Applicative bots

In Functional reactive partner dancing, I mentioned that (a) the partially applied leading and following types have boilerplate Applicative instances, and (b) the leading type corresponds to varying (reactive) values. Today I realized that those boilerplate instances are not very useful, and that they do not correspond to the Applicative instance of Reactive. In this post, I give a useful Applicative instance that does correspond to the Reactive instance. The instance definition is expressed in terms of the pair editor bot shown at the end of the “dancing” post, which seems to have a variety of applications.

The Applicative instance has one awkward aspect that suggests a tweak to the formulation of leading. I give simplified versions of pair editing and Applicative for the revised type. This change is in version 0.1 of the Bot libary.

Edit 2008-02-15: added FRP tags; prose tweak.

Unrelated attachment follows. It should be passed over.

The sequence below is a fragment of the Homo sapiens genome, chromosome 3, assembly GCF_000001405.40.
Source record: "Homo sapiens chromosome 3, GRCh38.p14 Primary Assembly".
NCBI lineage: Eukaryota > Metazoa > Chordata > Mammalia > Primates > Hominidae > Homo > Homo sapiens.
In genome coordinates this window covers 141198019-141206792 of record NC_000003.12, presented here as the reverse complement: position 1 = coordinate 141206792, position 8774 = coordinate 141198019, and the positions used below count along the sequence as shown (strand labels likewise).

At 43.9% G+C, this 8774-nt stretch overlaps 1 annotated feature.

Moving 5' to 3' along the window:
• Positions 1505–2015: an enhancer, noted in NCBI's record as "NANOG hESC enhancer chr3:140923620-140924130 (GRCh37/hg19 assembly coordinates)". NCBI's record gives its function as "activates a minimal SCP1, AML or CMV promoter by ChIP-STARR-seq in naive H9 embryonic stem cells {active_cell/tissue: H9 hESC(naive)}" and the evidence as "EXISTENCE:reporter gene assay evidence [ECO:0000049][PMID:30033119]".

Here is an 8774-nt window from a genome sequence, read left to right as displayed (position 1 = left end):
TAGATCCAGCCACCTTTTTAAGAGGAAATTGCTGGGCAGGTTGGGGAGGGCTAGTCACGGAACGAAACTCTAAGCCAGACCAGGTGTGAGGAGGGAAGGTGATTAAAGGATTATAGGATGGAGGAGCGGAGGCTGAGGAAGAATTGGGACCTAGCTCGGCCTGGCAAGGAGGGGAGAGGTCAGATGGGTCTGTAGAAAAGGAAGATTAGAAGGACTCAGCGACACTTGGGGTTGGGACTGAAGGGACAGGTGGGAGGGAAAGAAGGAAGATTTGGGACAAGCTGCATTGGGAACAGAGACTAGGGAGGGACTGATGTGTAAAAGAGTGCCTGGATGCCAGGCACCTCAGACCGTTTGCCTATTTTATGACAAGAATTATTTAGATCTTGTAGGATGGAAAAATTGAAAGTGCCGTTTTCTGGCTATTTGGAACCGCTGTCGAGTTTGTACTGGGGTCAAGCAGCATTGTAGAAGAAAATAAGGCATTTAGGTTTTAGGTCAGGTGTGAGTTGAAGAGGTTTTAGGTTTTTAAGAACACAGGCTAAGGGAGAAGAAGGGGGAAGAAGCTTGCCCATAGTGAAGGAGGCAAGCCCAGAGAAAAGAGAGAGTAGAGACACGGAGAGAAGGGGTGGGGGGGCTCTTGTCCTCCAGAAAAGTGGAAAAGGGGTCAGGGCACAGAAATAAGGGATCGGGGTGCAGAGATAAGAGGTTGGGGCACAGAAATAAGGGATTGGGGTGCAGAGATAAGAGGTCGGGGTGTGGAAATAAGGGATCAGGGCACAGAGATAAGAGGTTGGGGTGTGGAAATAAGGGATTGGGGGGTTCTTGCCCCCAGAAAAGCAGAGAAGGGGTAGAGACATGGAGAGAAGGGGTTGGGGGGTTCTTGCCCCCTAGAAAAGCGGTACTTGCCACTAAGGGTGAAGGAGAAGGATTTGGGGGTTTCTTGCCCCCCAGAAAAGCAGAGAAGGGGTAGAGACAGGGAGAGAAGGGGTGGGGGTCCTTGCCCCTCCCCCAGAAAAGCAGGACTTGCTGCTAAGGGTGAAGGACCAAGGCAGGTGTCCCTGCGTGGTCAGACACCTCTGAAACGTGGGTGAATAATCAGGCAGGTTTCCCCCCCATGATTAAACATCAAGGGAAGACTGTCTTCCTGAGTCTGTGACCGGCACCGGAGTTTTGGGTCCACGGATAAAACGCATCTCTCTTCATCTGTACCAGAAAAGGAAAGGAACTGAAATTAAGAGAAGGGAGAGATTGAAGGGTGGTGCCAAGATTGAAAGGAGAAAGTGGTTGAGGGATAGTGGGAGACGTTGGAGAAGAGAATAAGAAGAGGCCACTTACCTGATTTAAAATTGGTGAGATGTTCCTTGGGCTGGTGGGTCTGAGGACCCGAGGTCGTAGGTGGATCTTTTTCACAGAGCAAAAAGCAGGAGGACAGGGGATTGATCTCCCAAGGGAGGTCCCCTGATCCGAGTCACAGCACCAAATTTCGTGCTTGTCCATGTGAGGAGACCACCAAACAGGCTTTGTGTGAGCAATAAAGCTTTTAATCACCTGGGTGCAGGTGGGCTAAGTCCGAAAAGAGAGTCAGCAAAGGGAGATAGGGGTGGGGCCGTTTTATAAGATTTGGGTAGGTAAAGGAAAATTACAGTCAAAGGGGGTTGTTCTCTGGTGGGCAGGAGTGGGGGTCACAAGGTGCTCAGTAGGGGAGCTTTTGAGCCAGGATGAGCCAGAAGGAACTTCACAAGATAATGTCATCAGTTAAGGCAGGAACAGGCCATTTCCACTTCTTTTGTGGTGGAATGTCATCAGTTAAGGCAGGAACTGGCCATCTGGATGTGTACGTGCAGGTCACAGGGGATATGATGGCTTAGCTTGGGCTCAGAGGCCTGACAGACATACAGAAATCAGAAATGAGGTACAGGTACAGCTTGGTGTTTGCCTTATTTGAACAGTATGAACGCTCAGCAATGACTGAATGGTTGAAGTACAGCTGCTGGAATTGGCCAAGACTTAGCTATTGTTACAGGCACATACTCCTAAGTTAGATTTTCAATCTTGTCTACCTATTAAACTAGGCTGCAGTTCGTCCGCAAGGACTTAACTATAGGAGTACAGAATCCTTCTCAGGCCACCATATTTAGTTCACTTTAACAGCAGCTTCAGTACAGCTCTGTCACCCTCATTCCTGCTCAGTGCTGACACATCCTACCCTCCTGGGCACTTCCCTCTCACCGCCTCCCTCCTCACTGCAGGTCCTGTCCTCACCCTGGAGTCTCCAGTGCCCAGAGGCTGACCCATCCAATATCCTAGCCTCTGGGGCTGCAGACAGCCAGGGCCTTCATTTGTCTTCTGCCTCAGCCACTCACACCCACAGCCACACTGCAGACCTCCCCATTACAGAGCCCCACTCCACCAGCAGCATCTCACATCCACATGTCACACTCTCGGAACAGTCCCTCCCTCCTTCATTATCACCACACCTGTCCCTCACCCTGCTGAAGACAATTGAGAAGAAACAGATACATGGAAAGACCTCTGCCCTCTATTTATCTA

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Functional reactive partner dancing

Accumulation for functional reactive chatter-bots

Functional reactive chatter-bots

In a few recent posts, I’ve been writing about a new basis for functional reactive programming (FRP), embodied in the Reactive library. In those posts, events and reactive values are (first class) values. A reactive system able to produce outputs from inputs might have type Event a -> Event b or perhaps Reactive a -> Reactive b.

Although I’m mostly happy with the simplicity and expressiveness of this new formulation, I’ve also been thinking about arrow-style formulations, as in Fruit and Yampa. Those systems expose signal functions in the programming interface, but relegate events and time-varying values (called “behaviors” in Fran and “signals” in Fruit and Yampa) to the semantics of signal functions.

If you’re not familiar with arrows in Haskell, you can find some getting-started information at the arrows page.

This post explores and presents a few arrow-friendly formulations of reactive systems.

Edits:

  • 2008-02-06: Cleaned up the prose a bit.
  • 2008-02-09: Simplified chatter-bot filtering.
  • 2008-02-09: Renamed for easier topic recognition (was “Invasion of the composable Mutant-Bots”).
  • 2008-02-10: Replaced comps by the simpler concatMB for sequential chatter-bot composition.

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